Sebastopol, CA--Almost every software application today is driven by data, and whether they're working with the Web, Windows, a distributed network, a web service, or something entirely different, developers are faced with a whole stable of dissimilar databases to connect to. Microsoft helped simplify this quandary with ActiveX Data Objects (ADO), an object-oriented interface that enabled Windows applications to access a variety of databases, including Oracle, SQL Server, and DB2. Now, with the advent of the .NET platform, Microsoft has gone a step further. While ADO.NET bears some resemblance to its ADO predecessor, this new framework offers some dramatic changes--particularly its "disconnected" programming model.
"ADO.NET is substantially different than Microsoft's previous data access technologies," explains Matthew MacDonald, coauthor with Bill Hamilton of ADO.NET in a Nutshell (O'Reilly, US $69.95). "In previous versions of ADO, 'disconnected' access was an afterthought. In ADO.NET, it's a core abstraction. Developers need to understand the basics of this new disconnected paradigm before they start programming with it."
Understanding the basics--and more--is exactly what "ADO.NET in a Nutshell" is designed to help developers do. The book offers an objective introduction to ADO.NET, plus a comprehensive section that explains how to use ADO.NET's core classes, and a quick reference on the ADO.NET namespaces and object model. Current with the .NET Framework 1.1, the book also includes a CD that enables developers to integrate the quick reference section into the help files of Visual Studio .NET.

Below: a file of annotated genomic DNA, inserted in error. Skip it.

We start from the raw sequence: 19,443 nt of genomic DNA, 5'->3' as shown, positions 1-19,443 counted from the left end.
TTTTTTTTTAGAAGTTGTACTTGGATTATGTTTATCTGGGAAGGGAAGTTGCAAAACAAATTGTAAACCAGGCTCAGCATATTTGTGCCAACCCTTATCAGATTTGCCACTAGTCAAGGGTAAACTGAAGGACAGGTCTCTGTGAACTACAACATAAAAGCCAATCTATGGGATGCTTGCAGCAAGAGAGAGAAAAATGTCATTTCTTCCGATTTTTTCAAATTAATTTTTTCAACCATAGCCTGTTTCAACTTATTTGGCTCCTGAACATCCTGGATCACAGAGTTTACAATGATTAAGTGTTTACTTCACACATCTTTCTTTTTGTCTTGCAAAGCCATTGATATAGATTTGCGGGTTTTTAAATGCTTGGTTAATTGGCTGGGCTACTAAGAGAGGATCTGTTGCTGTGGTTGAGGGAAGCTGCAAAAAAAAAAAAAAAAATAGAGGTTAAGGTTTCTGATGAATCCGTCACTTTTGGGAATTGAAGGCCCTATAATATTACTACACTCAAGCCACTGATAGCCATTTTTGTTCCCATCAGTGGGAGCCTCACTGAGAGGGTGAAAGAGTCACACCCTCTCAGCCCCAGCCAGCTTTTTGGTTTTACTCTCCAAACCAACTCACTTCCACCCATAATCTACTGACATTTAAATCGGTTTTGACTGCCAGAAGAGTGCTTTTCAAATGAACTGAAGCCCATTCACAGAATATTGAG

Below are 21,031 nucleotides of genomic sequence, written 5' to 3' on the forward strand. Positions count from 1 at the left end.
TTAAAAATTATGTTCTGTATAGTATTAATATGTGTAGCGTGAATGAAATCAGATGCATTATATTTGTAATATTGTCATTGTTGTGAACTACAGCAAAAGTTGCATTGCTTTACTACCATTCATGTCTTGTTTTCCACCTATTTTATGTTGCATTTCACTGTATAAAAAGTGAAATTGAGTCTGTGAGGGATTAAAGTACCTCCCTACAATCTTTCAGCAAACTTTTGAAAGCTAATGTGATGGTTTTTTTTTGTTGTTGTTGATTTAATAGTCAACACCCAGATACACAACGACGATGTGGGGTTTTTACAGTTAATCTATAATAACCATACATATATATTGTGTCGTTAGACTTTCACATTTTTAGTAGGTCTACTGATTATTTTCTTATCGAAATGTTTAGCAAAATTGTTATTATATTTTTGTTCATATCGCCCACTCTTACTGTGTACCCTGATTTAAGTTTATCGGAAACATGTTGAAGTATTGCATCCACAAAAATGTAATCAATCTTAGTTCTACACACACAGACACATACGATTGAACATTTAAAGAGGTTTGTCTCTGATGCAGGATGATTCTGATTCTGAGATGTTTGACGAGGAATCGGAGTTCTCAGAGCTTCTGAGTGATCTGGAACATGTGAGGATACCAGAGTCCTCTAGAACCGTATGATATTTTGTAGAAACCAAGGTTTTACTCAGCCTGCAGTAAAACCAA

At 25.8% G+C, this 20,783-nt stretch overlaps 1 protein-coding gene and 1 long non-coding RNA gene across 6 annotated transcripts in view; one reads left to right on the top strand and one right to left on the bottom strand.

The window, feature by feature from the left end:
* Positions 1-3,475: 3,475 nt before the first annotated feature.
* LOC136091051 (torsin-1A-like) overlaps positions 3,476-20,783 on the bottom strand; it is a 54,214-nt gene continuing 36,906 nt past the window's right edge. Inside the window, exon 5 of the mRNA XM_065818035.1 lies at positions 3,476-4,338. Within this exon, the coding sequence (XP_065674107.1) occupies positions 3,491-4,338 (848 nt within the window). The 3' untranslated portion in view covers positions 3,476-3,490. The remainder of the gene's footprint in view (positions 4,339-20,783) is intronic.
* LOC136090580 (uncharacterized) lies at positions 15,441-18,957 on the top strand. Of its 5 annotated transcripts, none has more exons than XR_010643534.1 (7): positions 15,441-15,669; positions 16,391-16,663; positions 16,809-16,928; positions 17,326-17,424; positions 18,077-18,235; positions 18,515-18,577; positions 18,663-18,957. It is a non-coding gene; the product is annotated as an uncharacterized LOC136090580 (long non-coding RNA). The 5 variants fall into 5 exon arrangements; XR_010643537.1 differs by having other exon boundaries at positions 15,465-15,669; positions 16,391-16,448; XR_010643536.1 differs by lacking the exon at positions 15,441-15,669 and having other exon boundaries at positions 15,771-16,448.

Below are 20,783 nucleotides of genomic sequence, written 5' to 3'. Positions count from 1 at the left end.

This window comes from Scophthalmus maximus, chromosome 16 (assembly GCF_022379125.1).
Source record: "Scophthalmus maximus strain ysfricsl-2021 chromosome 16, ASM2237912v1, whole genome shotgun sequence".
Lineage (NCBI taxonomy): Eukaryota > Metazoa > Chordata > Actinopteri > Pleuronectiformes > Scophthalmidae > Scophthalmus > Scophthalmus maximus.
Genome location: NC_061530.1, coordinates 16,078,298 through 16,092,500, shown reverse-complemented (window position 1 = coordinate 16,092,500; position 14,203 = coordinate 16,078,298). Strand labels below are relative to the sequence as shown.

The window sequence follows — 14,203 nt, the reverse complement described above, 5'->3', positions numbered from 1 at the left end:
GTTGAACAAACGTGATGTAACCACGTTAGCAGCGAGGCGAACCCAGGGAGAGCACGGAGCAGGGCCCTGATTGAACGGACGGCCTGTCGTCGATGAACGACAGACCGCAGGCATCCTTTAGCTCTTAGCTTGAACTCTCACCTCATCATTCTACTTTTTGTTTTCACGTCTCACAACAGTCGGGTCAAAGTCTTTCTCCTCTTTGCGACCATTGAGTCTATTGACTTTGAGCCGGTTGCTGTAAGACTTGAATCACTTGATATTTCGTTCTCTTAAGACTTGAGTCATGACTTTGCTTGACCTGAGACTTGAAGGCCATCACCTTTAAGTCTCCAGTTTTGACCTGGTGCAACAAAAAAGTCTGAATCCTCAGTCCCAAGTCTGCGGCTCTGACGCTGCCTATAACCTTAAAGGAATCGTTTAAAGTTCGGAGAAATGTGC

As the book points out, .NET developers need to master ADO.NET if they are to build applications or web services that rely on database access, especially enterprise applications. Primarily, they need to understand ADO.NET's two programming environments: connected and disconnected. The connected environment provides forward only, read-only access to data in the data source and the ability to execute commands against the data source. The connected classes provide a common way to work with connected data regardless of the underlying data source. The disconnected environment allows data to be retrieved and manipulated offline in a DataSet, which is an in-memory database completely independent of the original data source. "ADO.NET in a Nutshell" helps developers decide which access strategy to use. "They'll know when they should use quick-and-dirty connection-based access," MacDonald explains, "and when they need to retain disconnected data in a DataSet, and use ADO.NET's more advanced features."
"ADO.NET in a Nutshell" provides numerous practical examples using the C# programming language, and covers a variety of issues that programmers face, such as ways to use ADO.NET to convert data into XML, and the possibilities and limitations of cross-platform programming--using the DataSet and XML to interact with a Java client, for example. MacDonald notes that this single-source reference is not only for programmers familiar with the .NET platform who need to get a jumpstart on ADO.NET, but for seasoned .NET developers who want to sharpen their skills even further. "Learning to use ADO.NET takes a little work," he says, "but the rewards are well worth it."
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